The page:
It claims Kaku has developed a theory using "primitive semi-radius tachyons" to prove that we live in a "Matrix".
The source of the claim is this news article from Catholic Online where, surprisingly, the author failed to cite any tenable source to the claims made by Michio Kaku as per the news article. Not to mention that the article is spurious. What Kaku meant/referred to in the Big Think video linked above in the OP as well as one of the comments, refers to the equation in this video. An explanation can be found at this link from Quora.
I think what Kaku meant by the "Matrix" and simulation argument (provided he did say and/or meant so), can be traced back to the 2016 Isaac Asimov Memorial Debate held at American Museum of Natural History where Neil deGrasse Tyson was the moderator. It featured many distinguished physicists, for example, Lisa Randall and Max Tegmark. A report on the same can be found at this article from Scientific American. Many physicists do not believe in the simulation argument, for example; Sabine Hossenfelder and Luboš Motl.
Edit: Here are few more sources of the same claim that Michio Kaku has a proof that God exists:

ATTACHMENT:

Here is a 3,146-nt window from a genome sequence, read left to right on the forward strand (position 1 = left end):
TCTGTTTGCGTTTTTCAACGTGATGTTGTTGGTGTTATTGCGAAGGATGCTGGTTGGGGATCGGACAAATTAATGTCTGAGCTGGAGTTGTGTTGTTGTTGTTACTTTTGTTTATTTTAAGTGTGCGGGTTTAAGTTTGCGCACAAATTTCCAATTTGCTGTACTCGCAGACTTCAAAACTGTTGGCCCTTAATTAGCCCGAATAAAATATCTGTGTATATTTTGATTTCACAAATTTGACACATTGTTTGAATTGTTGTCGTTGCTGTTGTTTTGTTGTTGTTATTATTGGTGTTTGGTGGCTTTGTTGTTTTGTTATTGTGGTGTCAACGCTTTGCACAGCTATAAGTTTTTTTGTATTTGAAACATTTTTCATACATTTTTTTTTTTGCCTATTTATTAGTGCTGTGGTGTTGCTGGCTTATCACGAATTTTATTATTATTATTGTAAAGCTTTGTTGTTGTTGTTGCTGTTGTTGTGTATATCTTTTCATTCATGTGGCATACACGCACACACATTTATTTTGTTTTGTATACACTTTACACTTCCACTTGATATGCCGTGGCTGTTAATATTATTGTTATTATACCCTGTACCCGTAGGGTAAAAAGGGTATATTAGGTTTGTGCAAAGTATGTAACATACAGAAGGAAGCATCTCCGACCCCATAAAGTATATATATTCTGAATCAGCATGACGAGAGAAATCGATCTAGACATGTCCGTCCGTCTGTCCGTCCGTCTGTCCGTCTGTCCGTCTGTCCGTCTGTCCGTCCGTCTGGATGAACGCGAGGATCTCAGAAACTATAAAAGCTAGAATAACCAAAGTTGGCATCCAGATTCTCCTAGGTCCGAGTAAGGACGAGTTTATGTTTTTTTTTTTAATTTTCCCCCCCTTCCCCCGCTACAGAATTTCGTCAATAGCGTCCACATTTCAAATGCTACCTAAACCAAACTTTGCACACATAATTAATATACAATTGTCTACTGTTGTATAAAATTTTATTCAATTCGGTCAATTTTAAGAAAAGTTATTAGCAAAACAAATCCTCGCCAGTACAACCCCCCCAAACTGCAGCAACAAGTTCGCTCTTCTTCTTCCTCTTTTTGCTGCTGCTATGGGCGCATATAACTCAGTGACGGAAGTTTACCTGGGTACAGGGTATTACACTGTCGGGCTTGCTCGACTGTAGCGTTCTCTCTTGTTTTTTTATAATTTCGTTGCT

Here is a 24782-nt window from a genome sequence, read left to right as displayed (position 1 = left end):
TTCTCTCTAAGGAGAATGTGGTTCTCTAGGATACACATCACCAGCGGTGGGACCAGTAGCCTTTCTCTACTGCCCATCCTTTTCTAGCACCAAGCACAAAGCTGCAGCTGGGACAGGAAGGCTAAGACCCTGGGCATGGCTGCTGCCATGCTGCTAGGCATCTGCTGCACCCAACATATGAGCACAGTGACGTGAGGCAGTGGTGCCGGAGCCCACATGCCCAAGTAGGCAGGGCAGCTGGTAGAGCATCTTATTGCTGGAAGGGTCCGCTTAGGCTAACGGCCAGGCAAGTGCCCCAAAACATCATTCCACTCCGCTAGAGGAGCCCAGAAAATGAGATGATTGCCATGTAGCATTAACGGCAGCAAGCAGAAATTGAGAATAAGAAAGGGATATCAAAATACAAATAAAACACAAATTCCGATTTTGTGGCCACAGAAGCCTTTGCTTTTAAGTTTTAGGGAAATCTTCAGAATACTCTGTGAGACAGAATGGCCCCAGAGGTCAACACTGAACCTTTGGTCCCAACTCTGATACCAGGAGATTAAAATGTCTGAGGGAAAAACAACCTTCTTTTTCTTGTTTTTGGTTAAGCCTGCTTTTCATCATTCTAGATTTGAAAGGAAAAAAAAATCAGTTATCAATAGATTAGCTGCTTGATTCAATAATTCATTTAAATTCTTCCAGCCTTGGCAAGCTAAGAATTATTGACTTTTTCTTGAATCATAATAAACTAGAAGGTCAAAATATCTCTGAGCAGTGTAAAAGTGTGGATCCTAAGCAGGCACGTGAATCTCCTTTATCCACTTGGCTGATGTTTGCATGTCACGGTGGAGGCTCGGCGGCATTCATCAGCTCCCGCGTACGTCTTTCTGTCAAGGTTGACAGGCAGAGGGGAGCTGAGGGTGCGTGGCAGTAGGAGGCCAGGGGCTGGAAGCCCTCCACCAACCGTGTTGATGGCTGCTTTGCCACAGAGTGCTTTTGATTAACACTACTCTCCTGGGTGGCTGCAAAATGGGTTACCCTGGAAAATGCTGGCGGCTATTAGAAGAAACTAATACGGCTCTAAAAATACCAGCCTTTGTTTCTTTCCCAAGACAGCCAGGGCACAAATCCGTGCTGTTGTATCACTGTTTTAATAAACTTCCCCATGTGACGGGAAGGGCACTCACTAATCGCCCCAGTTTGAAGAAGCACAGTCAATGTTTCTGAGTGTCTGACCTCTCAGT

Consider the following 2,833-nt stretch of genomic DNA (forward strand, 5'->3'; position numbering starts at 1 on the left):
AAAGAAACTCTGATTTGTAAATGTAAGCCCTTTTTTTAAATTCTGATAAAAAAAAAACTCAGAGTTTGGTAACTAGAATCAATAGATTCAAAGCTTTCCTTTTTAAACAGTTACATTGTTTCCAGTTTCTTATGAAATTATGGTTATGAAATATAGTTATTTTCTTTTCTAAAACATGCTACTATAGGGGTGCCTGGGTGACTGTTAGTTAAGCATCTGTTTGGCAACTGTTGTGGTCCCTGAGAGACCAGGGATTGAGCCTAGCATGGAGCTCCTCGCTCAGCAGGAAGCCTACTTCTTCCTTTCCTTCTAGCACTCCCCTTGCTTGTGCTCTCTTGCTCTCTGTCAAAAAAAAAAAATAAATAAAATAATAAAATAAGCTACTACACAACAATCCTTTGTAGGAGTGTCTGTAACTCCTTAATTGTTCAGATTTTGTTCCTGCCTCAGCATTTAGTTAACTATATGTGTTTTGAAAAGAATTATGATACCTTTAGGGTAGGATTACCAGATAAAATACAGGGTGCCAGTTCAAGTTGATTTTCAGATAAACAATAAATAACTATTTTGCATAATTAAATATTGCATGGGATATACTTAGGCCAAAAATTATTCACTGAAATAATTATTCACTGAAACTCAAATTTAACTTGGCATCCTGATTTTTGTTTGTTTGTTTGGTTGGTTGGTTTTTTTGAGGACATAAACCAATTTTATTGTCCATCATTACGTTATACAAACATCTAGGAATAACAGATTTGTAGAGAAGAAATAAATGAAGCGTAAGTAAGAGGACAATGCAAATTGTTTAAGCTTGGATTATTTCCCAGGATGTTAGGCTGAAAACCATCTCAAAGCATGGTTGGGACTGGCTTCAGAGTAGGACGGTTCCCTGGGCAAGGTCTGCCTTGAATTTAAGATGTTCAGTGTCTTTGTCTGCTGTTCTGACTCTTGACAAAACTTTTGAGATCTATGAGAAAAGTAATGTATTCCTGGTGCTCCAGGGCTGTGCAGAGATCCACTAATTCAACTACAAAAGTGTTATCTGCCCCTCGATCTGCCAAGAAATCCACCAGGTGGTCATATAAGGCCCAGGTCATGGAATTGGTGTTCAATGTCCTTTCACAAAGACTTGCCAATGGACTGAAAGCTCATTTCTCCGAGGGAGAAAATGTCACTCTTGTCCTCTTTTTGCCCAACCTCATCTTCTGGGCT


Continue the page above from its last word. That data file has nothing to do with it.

- Christian Today -- (Author of this article explicitly stated that; "The final solution resolution could be that God is a mathematician," Kaku said in a YouTube video. "The mind of God, we believe, is cosmic music, the music of strings resonating through 11-dimensional hyperspace.")
- Christian Headlines -- (Links back to the article from Geophilosophical Association of Anthropological and Cultural Studies)
Here are links to some articles and statements which debunks the claim of "Proof of God":
- Article from Jay L. Wile's Blog who earned his Ph.D. in Nuclear Chemistry from the University of Rochester.
- A statement from a notable criticizer of String Theory, Peter Woit, regarding "primitive semi-radius tachyons". He is a Senior Lecturer in the Mathematics department at Columbia University and also the author of the blog. The article linked in his comment links back to the same thoughts and URLs expressed in my answer regarding the simulation argument.